Let's be frank!

During the Mad Cow crisis in the early 1990s, the French government decided to give French beef a reassuring “VBF” label (Viande Bovine Française) in view of the bovine spongiform encephalopathy epizootic affecting British cows. Certifying the origins and traceability of rump- steaks and other beef ribs was meant to both inform French consumers and guarantee the quality of their meal.

Today, these same consumers find themselves encouraged not only to eat, but also to buy all products bought in France. This message has gone down well since according to a survey by the Crédoc (1) in 2011, two-thirds of the French population are prepared to pay more for a national product. Paradoxically, this is apparently not the case of companies, since, according to agency    AgileBuyer (2), only 19% of French companies have set themselves targets to buy products made in France. Worse still, the reasons given by these French companies for not stocking up with their compatriots are harsh: “too small, financially fragile, socially rigid, uncompetitive, a lack of solidarity between each other etc”.

Admittedly, there is no doubt that the stripy sailor smock made by Armor Lux (company founded in 1938 by Swiss-German, Walter Hubacher, a global citizen before his time) sported so proudly by the French Minister of Productive Recovery comes from Quimper in Brittany. However, it is more difficult to qualify the origins of products that a “citizen” consumer or a “patriotic” company should favour in order to underpin economic activity in their country.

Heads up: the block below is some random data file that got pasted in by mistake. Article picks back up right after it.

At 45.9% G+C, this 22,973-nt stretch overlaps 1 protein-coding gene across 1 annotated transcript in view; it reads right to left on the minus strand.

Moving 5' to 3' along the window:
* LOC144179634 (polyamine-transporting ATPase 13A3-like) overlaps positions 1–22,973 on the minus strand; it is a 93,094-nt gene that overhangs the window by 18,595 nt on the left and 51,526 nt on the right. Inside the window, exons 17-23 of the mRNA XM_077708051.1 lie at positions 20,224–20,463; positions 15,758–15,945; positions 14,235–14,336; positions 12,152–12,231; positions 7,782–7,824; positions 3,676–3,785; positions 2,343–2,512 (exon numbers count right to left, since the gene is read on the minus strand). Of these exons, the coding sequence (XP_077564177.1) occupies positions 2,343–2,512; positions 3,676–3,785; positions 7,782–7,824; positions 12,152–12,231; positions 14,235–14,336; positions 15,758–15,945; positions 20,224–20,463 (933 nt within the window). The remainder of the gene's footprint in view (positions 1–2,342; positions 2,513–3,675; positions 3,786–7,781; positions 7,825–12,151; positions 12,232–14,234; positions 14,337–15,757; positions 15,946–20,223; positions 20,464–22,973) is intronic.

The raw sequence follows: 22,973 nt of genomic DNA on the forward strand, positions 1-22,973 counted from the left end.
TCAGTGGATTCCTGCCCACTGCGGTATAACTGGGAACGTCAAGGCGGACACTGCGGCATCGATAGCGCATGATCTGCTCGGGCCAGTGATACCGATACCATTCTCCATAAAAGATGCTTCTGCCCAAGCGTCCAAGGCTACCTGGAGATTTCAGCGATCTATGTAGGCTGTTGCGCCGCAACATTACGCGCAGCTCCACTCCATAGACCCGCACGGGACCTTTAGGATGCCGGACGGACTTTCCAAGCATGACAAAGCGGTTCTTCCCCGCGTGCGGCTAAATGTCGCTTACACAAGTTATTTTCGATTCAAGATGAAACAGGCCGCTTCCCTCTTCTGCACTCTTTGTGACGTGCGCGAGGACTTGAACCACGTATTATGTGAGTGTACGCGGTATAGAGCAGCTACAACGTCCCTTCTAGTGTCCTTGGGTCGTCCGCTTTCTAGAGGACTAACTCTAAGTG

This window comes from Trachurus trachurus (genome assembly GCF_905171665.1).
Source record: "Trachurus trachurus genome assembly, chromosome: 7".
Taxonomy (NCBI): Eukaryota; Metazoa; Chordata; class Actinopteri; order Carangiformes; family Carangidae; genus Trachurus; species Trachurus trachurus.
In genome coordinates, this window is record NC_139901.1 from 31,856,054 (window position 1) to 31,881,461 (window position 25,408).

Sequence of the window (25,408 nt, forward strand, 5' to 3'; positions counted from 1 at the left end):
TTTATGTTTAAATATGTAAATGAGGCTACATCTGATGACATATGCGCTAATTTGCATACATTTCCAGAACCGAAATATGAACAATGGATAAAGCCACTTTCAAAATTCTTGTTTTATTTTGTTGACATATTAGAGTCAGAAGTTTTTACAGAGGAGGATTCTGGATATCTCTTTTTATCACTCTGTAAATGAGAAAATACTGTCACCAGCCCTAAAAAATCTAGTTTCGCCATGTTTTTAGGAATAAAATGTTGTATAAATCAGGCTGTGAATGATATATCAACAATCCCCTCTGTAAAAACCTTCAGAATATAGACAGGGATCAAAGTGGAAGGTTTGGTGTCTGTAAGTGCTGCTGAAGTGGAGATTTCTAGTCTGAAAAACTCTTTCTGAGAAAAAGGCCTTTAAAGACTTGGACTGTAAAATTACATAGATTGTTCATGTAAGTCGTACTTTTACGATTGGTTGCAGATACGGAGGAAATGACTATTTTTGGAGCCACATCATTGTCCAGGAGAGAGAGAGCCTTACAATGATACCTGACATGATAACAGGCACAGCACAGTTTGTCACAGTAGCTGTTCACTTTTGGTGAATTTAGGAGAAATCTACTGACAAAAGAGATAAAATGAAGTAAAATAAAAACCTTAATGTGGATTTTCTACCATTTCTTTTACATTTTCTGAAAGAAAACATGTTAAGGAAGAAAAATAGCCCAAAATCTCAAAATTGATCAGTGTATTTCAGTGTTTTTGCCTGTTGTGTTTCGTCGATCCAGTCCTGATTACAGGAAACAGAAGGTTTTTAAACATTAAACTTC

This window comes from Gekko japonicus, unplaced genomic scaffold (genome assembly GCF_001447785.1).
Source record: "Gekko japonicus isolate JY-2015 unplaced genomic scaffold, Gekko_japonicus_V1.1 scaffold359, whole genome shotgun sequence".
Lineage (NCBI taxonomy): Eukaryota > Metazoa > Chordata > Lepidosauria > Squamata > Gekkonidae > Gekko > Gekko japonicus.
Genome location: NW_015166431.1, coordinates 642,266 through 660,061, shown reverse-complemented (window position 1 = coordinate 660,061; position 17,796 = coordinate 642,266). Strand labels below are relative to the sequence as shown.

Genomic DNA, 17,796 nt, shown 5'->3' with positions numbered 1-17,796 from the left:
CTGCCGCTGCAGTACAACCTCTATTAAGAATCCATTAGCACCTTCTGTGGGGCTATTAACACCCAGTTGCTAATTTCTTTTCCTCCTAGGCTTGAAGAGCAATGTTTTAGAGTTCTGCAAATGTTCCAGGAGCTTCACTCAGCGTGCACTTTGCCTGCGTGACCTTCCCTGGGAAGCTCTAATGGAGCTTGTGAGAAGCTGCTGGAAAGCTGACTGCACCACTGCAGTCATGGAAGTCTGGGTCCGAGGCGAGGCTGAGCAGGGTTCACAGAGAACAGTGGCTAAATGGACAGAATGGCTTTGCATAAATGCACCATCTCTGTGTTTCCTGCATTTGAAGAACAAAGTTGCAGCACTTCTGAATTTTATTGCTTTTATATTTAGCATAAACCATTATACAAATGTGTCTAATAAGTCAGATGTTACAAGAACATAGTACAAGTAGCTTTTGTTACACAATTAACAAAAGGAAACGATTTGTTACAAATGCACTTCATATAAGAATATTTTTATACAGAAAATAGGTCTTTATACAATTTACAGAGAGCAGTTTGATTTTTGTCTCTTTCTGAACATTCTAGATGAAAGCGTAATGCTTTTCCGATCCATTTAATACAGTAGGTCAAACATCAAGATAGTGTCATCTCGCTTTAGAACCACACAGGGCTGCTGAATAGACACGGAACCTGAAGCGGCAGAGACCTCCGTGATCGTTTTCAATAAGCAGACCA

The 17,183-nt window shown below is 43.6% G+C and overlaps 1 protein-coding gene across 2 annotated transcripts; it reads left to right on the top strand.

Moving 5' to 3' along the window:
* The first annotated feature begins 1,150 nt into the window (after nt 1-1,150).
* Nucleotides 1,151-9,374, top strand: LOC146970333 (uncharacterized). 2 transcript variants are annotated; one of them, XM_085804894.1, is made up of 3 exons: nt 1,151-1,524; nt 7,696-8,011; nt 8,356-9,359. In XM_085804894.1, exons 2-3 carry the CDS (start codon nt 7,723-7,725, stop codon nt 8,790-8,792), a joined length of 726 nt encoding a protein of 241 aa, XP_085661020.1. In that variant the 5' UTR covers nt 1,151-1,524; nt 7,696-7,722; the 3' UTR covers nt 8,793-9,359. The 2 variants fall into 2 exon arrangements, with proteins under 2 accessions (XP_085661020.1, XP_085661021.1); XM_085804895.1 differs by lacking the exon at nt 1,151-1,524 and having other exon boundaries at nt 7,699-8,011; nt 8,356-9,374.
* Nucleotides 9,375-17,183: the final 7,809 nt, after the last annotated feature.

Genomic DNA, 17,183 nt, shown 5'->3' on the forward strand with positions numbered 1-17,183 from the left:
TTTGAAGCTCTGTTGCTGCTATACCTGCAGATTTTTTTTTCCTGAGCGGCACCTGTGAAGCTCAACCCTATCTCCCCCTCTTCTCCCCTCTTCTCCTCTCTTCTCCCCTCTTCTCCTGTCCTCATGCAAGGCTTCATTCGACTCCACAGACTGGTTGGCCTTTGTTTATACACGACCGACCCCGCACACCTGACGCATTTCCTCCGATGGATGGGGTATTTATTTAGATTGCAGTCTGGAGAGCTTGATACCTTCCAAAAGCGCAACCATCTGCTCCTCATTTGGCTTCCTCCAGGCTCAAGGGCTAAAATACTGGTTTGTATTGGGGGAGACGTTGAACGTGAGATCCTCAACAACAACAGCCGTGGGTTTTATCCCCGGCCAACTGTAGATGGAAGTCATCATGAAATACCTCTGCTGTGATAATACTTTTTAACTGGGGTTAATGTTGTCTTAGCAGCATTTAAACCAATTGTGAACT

While we all know that the TOYOTA plant in Valenciennes produces Yaris cars for the European market, do we know for example that the Japanese carmarker has just invested in capacity at the plant to produce 25,000 Yaris’ destined for the US, Canadian and Puerto Rican markets? The height of absurdity, TOYOTA is currently the first and only generalist carmaker to have received the “Origine France Garantie” label guaranteeing its French origins (3), a stamp, which is not currently sported by any RENAULT or PSA vehicle.

Another French region, another example: we are very proud that the Saint-Nazare shipyards have obtained a €1bn order for a giant 361m long ship from Royal Caribbean Cruise Line, representing more than 10m hours of work. Should we remind ourselves that the STX Europe shipbuilding group is a subsidiary of a Korean group, originating therefore from the same country as HYUNDAI which was accused of social dumping last September?

Clearly the “nationality” of a company or a product is today more of a media concept than a  genuinely economic one. Globalisation is a reality in business life that there is no point fighting against. A jewel in the French economy such as L’OREAL (69,000 staff in 130 countries in all five continents) no longer even communicates the portion of its headcount or turnover derived from France… Beyond this globalisation, the development of the digital economy has stepped up this wiping out of terrorities to the benefit of individuality. This accelerating trend is as Michel Serres (4) puts it ” a revolution, the extent of which humanity has only witnessed twice before”.

This revolution, which is not without consequences for our western economies, still scares the political workd and all those who can only see the loss of their privileges and advantages in it. While this is an understandable reflex it is quite damaging in the short term. Our governments have everything to gain in understanding and accepting that tomorrow’s wealth is being created in all corners of the world, in Asia and Africa with citizen consumers who have the digital world at their disposal.

Let’s be frank and not Franco-French, the future of what’s “made in France” is profoundly mixed!

avec la complicité d’Olivier de BERRANGER

(1) www.credoc.fr/pdf/4p/239.pdf
(2) Les Echos Business – 03/01/2013
(3) La Tribune de l’Auto – 03/09/2012
(4) Journal du dimanche – 30/12/2012